by Bethany Ball
By my late twenties, I’d been unhappy with my body for a while. I had put on and dropped the same twenty pounds over and over again. Thin, I felt glamorous, but was in fact starving. My ideal weight was not one I could maintain. And heavy was something I was always fighting against. I needed to find a new journey to health and wellbeing.
For years I’d gone to the gym and it made me feel energized and strong. But it made my body bulky. My already naturally broad shoulders resembled those of a line backer. They’d bulked up after years of competitive swimming. My thighs were too heavy to fit in the narrow boot cut jeans, fashionable at the time. Boyfriends described me kindly as “athletic,” when I’d dreamed all my life of being lithe.
Working out made me feel powerful, but that feeling of power morphed into a feeling of being overly caffeinated. I would walk out of Crunch gym, after my regular work out, feeling twitchy and sometimes irritable. I used to call my work out my “Prozac” but, in fact, it didn’t relax me. I no longer felt powerful, I felt combative. Going to the gym made me hungry, sometimes ravenous. In college it was not unusual for me to whip up a batch of Pillsbury cinnamon rolls, eat them all, and then march over to the gym for a couple of hours. I would push my heart rate up to 110 percent, measuring it with two fingers on my wrist. I was “exerlimic” – binge eating and then exercising to the point of exhaustion.
Seeking advice, I emailed an old friend. I considered him a good source of basic wisdom, and he knew my body pretty well. I had been a photography model for him a couple of years before when I’d lived in Santa Fe, after college. Also, he wasn’t the type of guy who would brush off a very genuine comment like, “I hate my body and I don’t know what to do, since going to the gym isn’t working for me anymore.” He responded, “Why are you going to the gym all the time, anyway? Do you want to beat someone up?” He suggested I start doing yoga. “Some of the most beautiful people I know inside and out do yoga. You ought to give it a try.”
I’d seen the yoga classes, deep in the bowels of the Lafayette Street Crunch gym, but they looked complicated. I wondered if I would feel like I was on stage. It seemed far easier to hide behind an enormous exercise machine or Stairmaster. To my eyes, all the women had perfect bodies and all the men looked like those bitchy guys who could tear you down with one look. It was not for me. Definitely not for me. Still, I had to admit, the women looked light as feathers and flexible as long lines of fabric. I was determined to give it a try. I only hoped they wouldn’t make me chant.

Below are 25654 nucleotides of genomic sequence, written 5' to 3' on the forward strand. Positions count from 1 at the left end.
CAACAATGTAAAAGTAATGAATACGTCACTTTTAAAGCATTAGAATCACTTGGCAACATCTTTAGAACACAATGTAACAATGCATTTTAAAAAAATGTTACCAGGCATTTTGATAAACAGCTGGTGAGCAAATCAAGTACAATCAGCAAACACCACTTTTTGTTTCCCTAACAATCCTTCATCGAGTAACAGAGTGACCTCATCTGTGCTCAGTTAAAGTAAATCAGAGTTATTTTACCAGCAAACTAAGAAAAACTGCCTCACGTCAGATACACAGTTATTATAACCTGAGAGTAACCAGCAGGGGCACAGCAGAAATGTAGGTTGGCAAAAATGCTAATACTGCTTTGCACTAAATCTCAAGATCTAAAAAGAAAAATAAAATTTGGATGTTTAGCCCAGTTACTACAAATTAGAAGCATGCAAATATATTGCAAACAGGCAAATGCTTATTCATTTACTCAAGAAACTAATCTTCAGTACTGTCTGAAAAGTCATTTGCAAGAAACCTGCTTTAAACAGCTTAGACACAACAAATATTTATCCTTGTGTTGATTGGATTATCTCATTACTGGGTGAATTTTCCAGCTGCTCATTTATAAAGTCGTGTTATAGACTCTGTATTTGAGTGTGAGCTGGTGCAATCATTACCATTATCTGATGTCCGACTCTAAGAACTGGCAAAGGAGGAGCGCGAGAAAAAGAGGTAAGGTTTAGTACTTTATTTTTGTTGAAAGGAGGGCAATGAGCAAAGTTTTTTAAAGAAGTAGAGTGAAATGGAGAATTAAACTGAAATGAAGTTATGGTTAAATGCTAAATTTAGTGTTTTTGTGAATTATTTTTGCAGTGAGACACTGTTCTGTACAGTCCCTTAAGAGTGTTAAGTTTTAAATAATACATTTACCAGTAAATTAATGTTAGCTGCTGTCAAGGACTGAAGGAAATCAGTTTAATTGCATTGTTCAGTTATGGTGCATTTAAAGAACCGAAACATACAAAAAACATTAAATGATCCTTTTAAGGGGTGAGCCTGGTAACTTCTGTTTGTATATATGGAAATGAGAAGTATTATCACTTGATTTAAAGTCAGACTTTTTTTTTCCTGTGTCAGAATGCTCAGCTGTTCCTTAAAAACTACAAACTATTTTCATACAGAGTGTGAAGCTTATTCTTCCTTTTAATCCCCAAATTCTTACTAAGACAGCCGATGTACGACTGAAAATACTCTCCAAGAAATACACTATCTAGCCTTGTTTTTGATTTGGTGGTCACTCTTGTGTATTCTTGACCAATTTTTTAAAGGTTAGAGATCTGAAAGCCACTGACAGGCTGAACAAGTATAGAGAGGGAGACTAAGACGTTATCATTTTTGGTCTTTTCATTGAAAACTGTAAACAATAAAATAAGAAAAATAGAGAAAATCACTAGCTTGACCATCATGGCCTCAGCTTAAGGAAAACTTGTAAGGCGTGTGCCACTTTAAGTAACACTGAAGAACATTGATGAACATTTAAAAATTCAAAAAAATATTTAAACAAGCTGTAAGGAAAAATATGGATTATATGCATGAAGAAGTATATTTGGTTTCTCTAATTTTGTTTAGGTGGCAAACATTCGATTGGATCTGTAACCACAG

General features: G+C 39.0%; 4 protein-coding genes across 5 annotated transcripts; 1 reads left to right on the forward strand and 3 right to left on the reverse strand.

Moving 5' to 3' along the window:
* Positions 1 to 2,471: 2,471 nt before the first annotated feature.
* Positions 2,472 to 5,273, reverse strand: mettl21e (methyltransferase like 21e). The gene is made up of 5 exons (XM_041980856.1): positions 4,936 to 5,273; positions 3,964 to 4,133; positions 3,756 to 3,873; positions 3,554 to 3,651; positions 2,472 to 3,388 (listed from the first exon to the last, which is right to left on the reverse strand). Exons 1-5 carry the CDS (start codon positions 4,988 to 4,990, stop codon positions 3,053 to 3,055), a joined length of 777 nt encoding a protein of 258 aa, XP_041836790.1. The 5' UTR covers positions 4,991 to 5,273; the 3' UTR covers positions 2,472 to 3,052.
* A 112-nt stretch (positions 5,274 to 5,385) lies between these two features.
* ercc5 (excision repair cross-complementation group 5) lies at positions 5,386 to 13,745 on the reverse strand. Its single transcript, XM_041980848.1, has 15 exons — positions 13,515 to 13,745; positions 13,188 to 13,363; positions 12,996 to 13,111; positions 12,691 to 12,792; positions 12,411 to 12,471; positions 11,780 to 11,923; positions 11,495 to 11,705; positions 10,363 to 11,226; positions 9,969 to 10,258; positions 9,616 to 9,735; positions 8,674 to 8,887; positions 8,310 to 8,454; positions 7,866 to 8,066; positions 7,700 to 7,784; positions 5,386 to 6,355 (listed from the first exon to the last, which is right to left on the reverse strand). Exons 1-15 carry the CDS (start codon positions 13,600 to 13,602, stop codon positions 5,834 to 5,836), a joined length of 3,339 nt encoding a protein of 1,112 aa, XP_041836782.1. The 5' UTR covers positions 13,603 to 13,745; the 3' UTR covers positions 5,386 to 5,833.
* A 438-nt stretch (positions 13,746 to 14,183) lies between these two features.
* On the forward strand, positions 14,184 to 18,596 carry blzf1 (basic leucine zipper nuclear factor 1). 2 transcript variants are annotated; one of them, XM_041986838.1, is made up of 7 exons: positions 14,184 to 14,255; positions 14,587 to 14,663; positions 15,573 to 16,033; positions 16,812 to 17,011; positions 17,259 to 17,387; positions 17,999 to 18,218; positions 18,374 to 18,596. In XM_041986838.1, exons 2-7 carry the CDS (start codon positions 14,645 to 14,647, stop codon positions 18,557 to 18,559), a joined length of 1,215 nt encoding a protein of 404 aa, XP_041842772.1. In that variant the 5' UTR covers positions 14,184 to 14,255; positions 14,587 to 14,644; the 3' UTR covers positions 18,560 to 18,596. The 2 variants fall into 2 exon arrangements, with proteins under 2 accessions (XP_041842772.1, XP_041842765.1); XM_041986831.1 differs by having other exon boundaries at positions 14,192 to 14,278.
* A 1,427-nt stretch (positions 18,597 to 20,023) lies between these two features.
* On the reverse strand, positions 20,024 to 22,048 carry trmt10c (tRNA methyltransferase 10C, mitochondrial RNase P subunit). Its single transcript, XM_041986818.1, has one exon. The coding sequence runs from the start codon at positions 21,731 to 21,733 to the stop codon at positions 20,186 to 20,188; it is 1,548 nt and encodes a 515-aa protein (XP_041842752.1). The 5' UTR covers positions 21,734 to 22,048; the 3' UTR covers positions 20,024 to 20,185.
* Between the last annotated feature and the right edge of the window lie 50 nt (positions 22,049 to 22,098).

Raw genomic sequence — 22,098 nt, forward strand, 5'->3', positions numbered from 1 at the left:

I put off taking my friend’s advice, but every day my gym bag grew heavier. Every morning I lugged my gym clothes, tennis shoes, shampoos – about ten pounds worth of equipment – around New York City. Often times in heels. Every afternoon I climbed the long stairs off Lafayette Street and begin my workout. I almost never missed a day.
Finally, I decided to give yoga a try. After observing the classes from the bench outside, I decided on Kundalini. It had the least actual postures. In fact, most of the postures were done sitting cross legged on the floor and involved things like raising one’s arms up and down a few hundred times. How hard could that be? After years of swimming and weight lifting, I certainly had the arms for it.
After an “Om” we were told to raise our arms at shoulder height and then flap them up and down breathing in and out, “So ha! So ha! So HA!” It was hard, painful even. But in the midst of all that chanting that I’d so dreaded, the breathing and the monotony of raising one’s arms up and down, something else appeared. It was familiar and unfamiliar at the same time
By the time we lay down on our mats for shivasana, I was calm. I looked around at everyone in the room, without judging them. They were just folks, after all, and not so different from me. The teacher came around to each of us and smeared a little lavender oil on the backs of our necks. Tiny rivulets that no one noticed flowed out of my eyes and pooled into my ears. I stood up from the mat and flicked them away.
Later, sitting on the subway, I felt the strangling corset of posture that had held me upright through those first years in New York City begin to loosen. I let my stomach relax; it pouched comfortably over my trousers. My shoulders lowered an inch or two. Tears came again, but they were so joyful, so pleasurable in their release, that I hardly noticed them. And in the crowded subway car, no one else noticed either.
I told myself I would do yoga until I either lost weight or got big as a house. I knew it would be the latter, that yoga couldn’t be any kind of work out. I was surprised, some weeks later, to find I didn’t gain weight, nor did I become sylph-like. Something else happened. I caught my reflection in the gym mirror and was happy with what I saw. I was okay: not a piece of meat to be pulled, stretched and beaten into submission. Rather, an okay looking girl. Not stunning, no great beauty, not model thin. But okay. That was good enough. It thrilled me that yoga was a practice I could do anywhere. All that is needed is one’s bare feet. The mat is actually optional.
I gradually became this woman I never imagined I could be. I moved away from Kundalini to more rigorous yoga: astanga, vinyasa, Power Yoga. Later, I began a more gentle yoga practice. I found a teacher and studied with him. Something in me transformed. I felt, at times, like a child who sits in her own world in the midst of busy grownups. I never got back on the Stairmaster or whipped up and devoured batches of cinnamon rolls. I had struck a balance with my body and the self that inhabits it. A balance I could keep.
Bethany Ball lives in Nyack, New York between the Hook and the Hudson. She is working on an MFA from Sarah Lawrence College and can be found at barefoot-golightly.blogspot.com.